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Breckinridge Elkins

Breckinridge Elkins is a fictional character created by pulp writer Robert E. Howard. He was featured in twenty-six humorous Western short stories, most of which originally appeared in the pages of Action Stories between 1934 and 1937,[1] as well as the novel A Gent from Bear Creek.[2]

Breckinridge Elkins
Breckinridge Elkins, illustration by Rudolph Belarski.jpg
Illustration by Rudolph Belarski for "The Scalp Hunters," Action Stories, August 1934.
First appearanceAction Stories, March–April 1934
Created byRobert E. Howard
Information
GenderMale
NationalityAmerican

Contents

Character descriptionEdit

"Breck" Elkins is a hillbilly from Bear Creek, a fictional location in the Humboldt Mountains of Nevada. He is "mighty of stature and small of brain"[3]—a physically huge and imposing figure, and his reputation as a short-tempered and ferocious fighter often precedes him throughout the Southwest. He is usually found in the company of Cap'n Kidd, his equally fierce and cantankerous horse. He sometimes wears a coonskin cap and is depicted wearing one in several illustrations that accompanied the stories in the original pulp magazine. Elkins is a man of limited intelligence and education, illiterate in some of the stories, while able to read in others.

Although Howard referred to the Elkins stories as "Westerns," they all have exaggerated elements and humor that make them closer in tone to Texas "Tall Lying" stories[4] (such as the well-known tall tales of Pecos Bill) than to traditional Western action stories. Breckinridge is a larger-than-life figure whose abilities to dish out and absorb punishment go well beyond the limits of credulity. He is the first-person narrator (in hillbilly dialect)[5] of all of his stories, and much of the humor is derived from his limited understanding of situations, leading to confusion and complications. His ill-fated attempts to help friends and relatives usually come to grief for himself and often those he was ostensibly aiding. His repeated romantic failures in wooing the eligible women he encounters are another recurring theme in the stories.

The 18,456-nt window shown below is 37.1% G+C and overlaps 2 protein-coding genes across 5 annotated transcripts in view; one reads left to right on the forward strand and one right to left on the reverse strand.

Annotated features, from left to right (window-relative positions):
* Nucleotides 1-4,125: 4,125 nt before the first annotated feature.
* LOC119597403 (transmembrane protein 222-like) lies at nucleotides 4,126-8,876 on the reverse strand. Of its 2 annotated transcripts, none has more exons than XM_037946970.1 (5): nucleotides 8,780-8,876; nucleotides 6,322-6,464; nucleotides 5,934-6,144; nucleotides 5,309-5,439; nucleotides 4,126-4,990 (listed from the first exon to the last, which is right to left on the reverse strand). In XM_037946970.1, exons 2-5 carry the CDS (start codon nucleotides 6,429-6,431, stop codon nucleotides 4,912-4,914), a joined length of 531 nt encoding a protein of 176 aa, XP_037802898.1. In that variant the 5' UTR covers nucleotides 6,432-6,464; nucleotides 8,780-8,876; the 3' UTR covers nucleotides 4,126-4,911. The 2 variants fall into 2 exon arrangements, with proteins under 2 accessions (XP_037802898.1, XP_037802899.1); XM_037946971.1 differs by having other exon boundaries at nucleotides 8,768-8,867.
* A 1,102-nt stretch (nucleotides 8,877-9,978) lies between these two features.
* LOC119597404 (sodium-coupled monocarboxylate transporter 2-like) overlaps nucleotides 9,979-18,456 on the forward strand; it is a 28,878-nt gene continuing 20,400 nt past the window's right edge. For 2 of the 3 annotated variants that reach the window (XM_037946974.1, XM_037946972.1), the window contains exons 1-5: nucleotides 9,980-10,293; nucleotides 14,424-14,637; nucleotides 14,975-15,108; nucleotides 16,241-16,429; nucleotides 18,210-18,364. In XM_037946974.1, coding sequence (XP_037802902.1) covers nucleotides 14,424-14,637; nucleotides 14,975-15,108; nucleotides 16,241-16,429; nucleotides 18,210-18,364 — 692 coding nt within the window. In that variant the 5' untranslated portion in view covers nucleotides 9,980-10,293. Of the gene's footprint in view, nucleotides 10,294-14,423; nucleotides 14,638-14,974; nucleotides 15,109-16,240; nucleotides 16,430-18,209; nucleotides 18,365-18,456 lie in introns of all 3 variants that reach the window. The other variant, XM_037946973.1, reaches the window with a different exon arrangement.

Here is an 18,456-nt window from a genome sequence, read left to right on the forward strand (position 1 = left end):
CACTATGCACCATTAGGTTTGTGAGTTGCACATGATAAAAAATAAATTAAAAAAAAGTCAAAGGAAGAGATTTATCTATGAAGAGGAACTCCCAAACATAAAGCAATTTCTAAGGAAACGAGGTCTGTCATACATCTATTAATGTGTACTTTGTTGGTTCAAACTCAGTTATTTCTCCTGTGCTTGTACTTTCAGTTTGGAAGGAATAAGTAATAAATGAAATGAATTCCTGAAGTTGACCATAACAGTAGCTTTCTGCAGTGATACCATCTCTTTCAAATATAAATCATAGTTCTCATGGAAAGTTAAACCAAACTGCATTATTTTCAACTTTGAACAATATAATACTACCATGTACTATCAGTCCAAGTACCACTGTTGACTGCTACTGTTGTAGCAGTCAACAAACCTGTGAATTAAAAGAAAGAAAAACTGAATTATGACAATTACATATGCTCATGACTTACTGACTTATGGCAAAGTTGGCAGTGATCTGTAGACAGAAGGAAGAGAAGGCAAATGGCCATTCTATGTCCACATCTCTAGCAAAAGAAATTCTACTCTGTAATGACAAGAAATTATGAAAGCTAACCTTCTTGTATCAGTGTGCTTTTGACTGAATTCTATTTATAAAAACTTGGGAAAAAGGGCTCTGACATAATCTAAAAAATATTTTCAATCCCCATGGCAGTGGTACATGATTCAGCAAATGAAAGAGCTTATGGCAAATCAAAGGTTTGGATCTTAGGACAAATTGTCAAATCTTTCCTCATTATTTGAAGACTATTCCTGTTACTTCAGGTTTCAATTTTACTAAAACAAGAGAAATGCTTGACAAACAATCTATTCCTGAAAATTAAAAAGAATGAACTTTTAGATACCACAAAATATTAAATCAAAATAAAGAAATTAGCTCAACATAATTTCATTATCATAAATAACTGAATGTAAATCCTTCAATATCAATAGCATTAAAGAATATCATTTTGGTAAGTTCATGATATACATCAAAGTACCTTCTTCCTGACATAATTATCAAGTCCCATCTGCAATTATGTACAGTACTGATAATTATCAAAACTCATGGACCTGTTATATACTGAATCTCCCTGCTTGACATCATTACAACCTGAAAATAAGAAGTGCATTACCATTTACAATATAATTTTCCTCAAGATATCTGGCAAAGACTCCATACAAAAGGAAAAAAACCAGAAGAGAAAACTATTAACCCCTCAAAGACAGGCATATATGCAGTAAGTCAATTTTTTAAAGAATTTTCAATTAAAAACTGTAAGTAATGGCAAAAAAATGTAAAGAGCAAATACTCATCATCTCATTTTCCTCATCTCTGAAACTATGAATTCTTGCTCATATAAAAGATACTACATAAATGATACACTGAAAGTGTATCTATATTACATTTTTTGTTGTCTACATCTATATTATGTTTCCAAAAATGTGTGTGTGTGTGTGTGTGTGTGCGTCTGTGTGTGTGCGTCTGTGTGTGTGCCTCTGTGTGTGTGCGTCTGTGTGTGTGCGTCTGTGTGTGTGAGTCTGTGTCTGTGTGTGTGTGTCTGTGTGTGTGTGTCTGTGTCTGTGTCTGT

History and receptionEdit

Howard wrote twenty-six Breckinridge Elkins stories in all, starting with "Mountain Man,"[2] which was completed by July 1933.[6] While he is better remembered for creating characters such as Conan and Solomon Kane, the Breckinridge Elkins stories were in fact the longest-running[6] and most commercially successful series of Howard's writing career,[7] running in every issue of Action Stories from "Mountain Man" in March–April 1934 through "The Conquerin' Hero of the Humbolts" in October 1936 after his death. Despite being overlooked by comparison with his contributions to the swords-and-sorcery genre, some critics have thought that in the Breckinridge Elkins stories "Finally, Robert's real storytelling voice, unfiltered through books and imagined histories, could be heard, and in the medium in which he was most familiar."[6]

Based upon the success of the Breckinridge Elkins tales, during the summer of 1935 Howard edited together several of the previously published short stories along with some new material to form the chapters of an episodic novel, A Gent from Bear Creek.[2] The common (and newly added) thread that held the chapters together was Breck's rocky romance with a young woman named Glory McGraw. Her ultimate consent to marry him marks one of the few unequivocally happy endings in Howard's writings.[8] Although he had come close several times before, Howard had yet to have a full-length book published.[9] Howard's agent, Robert Kline, was once again unsuccessful in finding an American publisher for A Gent from Bear Creek. It was eventually published in the United Kingdom by Herbert Jenkins in 1937, the year after Howard committed suicide, and copies of that rare first edition have sold for upwards of $8000.[9]

In other mediaEdit

Breckinridge Elkins is the subject of a webcomic adaptation by Gary Chaloner.[4]

See alsoEdit

ReferencesEdit

  1. ^ Herman, Paul, ed. (2001). Robert E. Howard: The Complete Action Stories. Holicong, PA: Wildside Books. ISBN 0-8095-1125-8.CS1 maint: Extra text: authors list (link)
  2. ^ a b c "Robert E. Howard Bibliography". Howard Works. Retrieved 18 April 2015.
  3. ^ Herman, Paul (2011). The Neverending Hunt : A Bibliography of Robert E. Howard. [Holicong, Pa.]: Wildside. p. 508. ISBN 978-0809562565.
  4. ^ a b Chaloner, Gary. "About". Robert E. Howard's Breckinridge Elkins. Retrieved 18 April 2015.
  5. ^ Finn, Mark (2013). Blood & Thunder: The Life and Art of Robert E.Howard. Robert E. Howard Foundation Press. p. 77. ISBN 978-1-304-03152-5.
  6. ^ a b c Finn, Mark (2013). Blood & Thunder: The Life and Art of Robert E.Howard. Robert E. Howard Foundation Press. p. 276. ISBN 978-1-304-03152-5.
  7. ^ Lord, Glenn (1976). The Last Celt. Berkley Windhover Books. pp. 75–79. ISBN 978-0-425-03630-3.
  8. ^ Finn, Mark (2013). Blood & Thunder: The Life and Art of Robert E.Howard. Robert E. Howard Foundation Press. p. 285. ISBN 978-1-304-03152-5.
  9. ^ a b "A Gent From Bear Creek (1937 Jenkins edition)". The Official Robert E. Howard Forum. Archived from the original on 22 July 2015. Retrieved 18 April 2015.

External linksEdit